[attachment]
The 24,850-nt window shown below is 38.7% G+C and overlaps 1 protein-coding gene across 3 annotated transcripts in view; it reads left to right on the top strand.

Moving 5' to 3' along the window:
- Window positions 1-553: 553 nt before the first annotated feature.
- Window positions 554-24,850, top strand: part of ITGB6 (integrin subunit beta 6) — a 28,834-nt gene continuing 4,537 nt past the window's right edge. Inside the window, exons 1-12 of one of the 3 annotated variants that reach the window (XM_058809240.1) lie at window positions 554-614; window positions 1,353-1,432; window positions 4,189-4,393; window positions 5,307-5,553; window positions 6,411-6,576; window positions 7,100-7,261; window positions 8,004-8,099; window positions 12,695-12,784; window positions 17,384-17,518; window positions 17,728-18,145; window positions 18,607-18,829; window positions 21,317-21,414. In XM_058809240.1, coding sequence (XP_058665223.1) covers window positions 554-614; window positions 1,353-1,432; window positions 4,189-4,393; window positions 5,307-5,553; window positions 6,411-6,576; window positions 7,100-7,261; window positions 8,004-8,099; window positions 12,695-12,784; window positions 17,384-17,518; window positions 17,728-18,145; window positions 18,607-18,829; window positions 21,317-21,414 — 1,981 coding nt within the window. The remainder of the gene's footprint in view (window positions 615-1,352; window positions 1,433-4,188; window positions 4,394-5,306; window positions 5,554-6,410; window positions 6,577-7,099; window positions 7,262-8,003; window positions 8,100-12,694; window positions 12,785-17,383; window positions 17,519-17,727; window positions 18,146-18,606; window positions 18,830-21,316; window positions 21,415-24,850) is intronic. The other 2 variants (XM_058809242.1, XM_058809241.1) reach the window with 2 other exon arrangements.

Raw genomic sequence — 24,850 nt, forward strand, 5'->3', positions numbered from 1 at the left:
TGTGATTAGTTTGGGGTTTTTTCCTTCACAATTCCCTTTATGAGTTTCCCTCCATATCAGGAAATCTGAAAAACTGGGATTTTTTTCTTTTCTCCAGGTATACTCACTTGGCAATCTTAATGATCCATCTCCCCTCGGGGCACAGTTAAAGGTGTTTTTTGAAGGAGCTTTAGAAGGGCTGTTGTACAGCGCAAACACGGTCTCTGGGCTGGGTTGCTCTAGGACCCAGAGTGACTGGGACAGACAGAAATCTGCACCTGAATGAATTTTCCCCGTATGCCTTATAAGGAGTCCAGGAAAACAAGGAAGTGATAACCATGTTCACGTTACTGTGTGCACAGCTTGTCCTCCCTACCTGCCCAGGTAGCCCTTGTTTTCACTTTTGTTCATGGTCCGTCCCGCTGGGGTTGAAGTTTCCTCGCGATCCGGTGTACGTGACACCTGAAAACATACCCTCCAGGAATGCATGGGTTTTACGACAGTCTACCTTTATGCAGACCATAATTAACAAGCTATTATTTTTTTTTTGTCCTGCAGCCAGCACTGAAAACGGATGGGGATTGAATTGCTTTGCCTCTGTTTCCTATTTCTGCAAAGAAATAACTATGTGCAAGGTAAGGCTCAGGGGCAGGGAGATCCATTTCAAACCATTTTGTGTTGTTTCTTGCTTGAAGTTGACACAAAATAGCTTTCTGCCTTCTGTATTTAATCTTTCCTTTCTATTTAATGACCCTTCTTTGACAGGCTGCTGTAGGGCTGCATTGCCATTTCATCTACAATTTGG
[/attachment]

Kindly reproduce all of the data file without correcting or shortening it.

The 24,850-nt window shown below is 38.7% G+C and overlaps 1 protein-coding gene across 3 annotated transcripts in view; it reads left to right on the top strand.

Moving 5' to 3' along the window:
- Window positions 1-553: 553 nt before the first annotated feature.
- Window positions 554-24,850, top strand: part of ITGB6 (integrin subunit beta 6) — a 28,834-nt gene continuing 4,537 nt past the window's right edge. Inside the window, exons 1-12 of one of the 3 annotated variants that reach the window (XM_058809240.1) lie at window positions 554-614; window positions 1,353-1,432; window positions 4,189-4,393; window positions 5,307-5,553; window positions 6,411-6,576; window positions 7,100-7,261; window positions 8,004-8,099; window positions 12,695-12,784; window positions 17,384-17,518; window positions 17,728-18,145; window positions 18,607-18,829; window positions 21,317-21,414. In XM_058809240.1, coding sequence (XP_058665223.1) covers window positions 554-614; window positions 1,353-1,432; window positions 4,189-4,393; window positions 5,307-5,553; window positions 6,411-6,576; window positions 7,100-7,261; window positions 8,004-8,099; window positions 12,695-12,784; window positions 17,384-17,518; window positions 17,728-18,145; window positions 18,607-18,829; window positions 21,317-21,414 — 1,981 coding nt within the window. The remainder of the gene's footprint in view (window positions 615-1,352; window positions 1,433-4,188; window positions 4,394-5,306; window positions 5,554-6,410; window positions 6,577-7,099; window positions 7,262-8,003; window positions 8,100-12,694; window positions 12,785-17,383; window positions 17,519-17,727; window positions 18,146-18,606; window positions 18,830-21,316; window positions 21,415-24,850) is intronic. The other 2 variants (XM_058809242.1, XM_058809241.1) reach the window with 2 other exon arrangements.

Raw genomic sequence — 24,850 nt, forward strand, 5'->3', positions numbered from 1 at the left:
TGTGATTAGTTTGGGGTTTTTTCCTTCACAATTCCCTTTATGAGTTTCCCTCCATATCAGGAAATCTGAAAAACTGGGATTTTTTTCTTTTCTCCAGGTATACTCACTTGGCAATCTTAATGATCCATCTCCCCTCGGGGCACAGTTAAAGGTGTTTTTTGAAGGAGCTTTAGAAGGGCTGTTGTACAGCGCAAACACGGTCTCTGGGCTGGGTTGCTCTAGGACCCAGAGTGACTGGGACAGACAGAAATCTGCACCTGAATGAATTTTCCCCGTATGCCTTATAAGGAGTCCAGGAAAACAAGGAAGTGATAACCATGTTCACGTTACTGTGTGCACAGCTTGTCCTCCCTACCTGCCCAGGTAGCCCTTGTTTTCACTTTTGTTCATGGTCCGTCCCGCTGGGGTTGAAGTTTCCTCGCGATCCGGTGTACGTGACACCTGAAAACATACCCTCCAGGAATGCATGGGTTTTACGACAGTCTACCTTTATGCAGACCATAATTAACAAGCTATTATTTTTTTTTTGTCCTGCAGCCAGCACTGAAAACGGATGGGGATTGAATTGCTTTGCCTCTGTTTCCTATTTCTGCAAAGAAATAACTATGTGCAAGGTAAGGCTCAGGGGCAGGGAGATCCATTTCAAACCATTTTGTGTTGTTTCTTGCTTGAAGTTGACACAAAATAGCTTTCTGCCTTCTGTATTTAATCTTTCCTTTCTATTTAATGACCCTTCTTTGACAGGCTGCTGTAGGGCTGCATTGCCATTTCATCTACAATTTGG